Hi-Lite Records was recently bought by CJ E&M, basically so the conglomerate can keep up with the changing music trends.
CJ officials said the company will provide the label assistance in funding, marketing and expanding global network, allowing it to solely focus on music.
“More musical genres are being recognized and accepted by the masses than the past. Taking this into account, we’re at a critical point for a change, to seek diversification in genres,” CJ E&M music department head Ahn Suk-joon said in a press release. “We hope that labels like Hi-Lite Records will lead the Korean music market’s diversification in the future,” he added.
On the surface, there’s not a lot of downside here, and there doesn’t figure to be much of any downside for Paloalto, who probably profits immensely from this. If all goes well, CJ E&M will simply provide them with more money to make a better product, market for them so their stuff gets more pub, and provide expanded publishing avenues. All this while still allowing them autonomy to do their own thing.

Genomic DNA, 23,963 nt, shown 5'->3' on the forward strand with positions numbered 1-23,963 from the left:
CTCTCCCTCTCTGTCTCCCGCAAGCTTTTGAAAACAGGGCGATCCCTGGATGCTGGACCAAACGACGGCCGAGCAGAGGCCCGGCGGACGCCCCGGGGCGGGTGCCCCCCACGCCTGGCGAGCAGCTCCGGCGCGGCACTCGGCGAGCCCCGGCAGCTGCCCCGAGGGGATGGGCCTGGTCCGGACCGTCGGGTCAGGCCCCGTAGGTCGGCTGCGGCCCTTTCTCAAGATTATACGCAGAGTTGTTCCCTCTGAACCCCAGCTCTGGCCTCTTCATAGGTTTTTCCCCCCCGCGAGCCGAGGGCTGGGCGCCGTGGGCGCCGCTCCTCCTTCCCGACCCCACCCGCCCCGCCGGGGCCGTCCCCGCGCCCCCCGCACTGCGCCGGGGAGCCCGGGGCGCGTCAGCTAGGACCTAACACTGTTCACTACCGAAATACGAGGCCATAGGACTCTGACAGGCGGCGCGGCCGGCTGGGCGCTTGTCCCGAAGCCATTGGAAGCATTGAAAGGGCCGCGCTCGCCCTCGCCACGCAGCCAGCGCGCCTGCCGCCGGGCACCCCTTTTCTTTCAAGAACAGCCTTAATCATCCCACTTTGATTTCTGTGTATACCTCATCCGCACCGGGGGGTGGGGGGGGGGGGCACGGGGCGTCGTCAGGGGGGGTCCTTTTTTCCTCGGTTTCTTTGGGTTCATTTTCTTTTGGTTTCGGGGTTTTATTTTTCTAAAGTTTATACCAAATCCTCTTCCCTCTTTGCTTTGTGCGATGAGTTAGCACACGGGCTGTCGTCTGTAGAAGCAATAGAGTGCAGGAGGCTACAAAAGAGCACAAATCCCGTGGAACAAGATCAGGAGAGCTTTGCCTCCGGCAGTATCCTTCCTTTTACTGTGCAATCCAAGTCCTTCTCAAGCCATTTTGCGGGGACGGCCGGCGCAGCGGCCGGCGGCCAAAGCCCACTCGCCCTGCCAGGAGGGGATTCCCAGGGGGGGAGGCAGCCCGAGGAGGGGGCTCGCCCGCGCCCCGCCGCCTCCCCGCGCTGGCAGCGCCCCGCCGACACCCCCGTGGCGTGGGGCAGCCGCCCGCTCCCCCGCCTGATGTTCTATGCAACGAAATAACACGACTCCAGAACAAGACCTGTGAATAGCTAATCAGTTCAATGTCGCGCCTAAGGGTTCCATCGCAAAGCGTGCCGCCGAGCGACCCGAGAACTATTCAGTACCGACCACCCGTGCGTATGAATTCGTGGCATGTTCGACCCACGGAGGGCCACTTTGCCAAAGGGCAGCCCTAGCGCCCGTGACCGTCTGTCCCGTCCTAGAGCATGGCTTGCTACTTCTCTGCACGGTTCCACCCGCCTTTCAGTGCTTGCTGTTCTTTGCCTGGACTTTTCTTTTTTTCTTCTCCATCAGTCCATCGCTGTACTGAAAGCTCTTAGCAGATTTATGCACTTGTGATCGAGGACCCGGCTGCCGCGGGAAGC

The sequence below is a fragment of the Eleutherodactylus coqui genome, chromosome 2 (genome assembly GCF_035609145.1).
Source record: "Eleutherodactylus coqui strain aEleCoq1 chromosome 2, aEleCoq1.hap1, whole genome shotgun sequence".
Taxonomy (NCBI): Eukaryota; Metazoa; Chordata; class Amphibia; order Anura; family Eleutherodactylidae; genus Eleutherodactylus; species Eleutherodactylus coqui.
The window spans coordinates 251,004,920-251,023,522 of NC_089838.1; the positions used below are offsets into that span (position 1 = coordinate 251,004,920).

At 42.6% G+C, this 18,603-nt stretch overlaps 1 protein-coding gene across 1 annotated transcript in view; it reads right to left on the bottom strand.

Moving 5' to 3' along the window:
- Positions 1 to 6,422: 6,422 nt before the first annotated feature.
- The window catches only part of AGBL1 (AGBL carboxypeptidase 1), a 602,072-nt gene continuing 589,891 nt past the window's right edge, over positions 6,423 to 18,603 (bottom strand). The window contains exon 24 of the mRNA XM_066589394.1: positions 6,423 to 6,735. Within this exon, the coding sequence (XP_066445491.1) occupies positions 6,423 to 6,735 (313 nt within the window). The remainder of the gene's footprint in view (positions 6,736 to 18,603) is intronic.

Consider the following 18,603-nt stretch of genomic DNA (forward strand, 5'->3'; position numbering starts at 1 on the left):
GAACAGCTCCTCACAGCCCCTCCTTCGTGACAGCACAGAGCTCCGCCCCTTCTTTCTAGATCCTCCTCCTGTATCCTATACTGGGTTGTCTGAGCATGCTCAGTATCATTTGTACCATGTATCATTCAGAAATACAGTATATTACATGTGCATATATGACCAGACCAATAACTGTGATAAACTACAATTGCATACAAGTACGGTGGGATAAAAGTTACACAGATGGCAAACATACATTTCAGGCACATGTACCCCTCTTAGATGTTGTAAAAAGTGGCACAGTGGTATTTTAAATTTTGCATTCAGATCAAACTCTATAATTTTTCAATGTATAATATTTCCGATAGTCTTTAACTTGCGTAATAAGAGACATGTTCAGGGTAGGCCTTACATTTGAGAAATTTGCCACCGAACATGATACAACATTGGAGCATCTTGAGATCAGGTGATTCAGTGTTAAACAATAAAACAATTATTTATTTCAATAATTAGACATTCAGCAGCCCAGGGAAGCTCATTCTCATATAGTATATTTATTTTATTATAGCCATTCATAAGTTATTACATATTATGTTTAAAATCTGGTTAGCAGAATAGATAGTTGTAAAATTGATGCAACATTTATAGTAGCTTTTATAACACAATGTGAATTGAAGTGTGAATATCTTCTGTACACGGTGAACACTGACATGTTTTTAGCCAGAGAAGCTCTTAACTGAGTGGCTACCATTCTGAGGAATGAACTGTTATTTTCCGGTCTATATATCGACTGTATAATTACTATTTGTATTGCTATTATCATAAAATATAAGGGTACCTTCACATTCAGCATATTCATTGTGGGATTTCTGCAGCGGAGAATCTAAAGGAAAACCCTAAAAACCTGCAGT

Well, if they continue to sell well. Granted, Paloalto didn’t get in this to run a charity, so making money was always important, but it’s a lot harder to maintain artistic autonomy when there’s a conglomerate with shareholders hovering over you as opposed to just Paloalto. That’s usually the case with these types of things, as the conglomerate will (probably) avoid meddling as long as the revenue expectations are hit. If not, though, it’s time to “inject fresh ideas” that involve execs coming down to suggest pop-friendly singles (like Tiger JK has mentioned) or the company gets absorbed by the conglomerate for being a money drain.
Of course, all that doom and gloom is just a pessimistic take on the downside, but for those asking what could go wrong with this, well that’s the kind of stuff that could potentially happen. More than likely, though, everything will be just fine for Hi-Lite Records considering their brand is strong, their roster is current, and they have loyal fans dedicated to them like they were idols.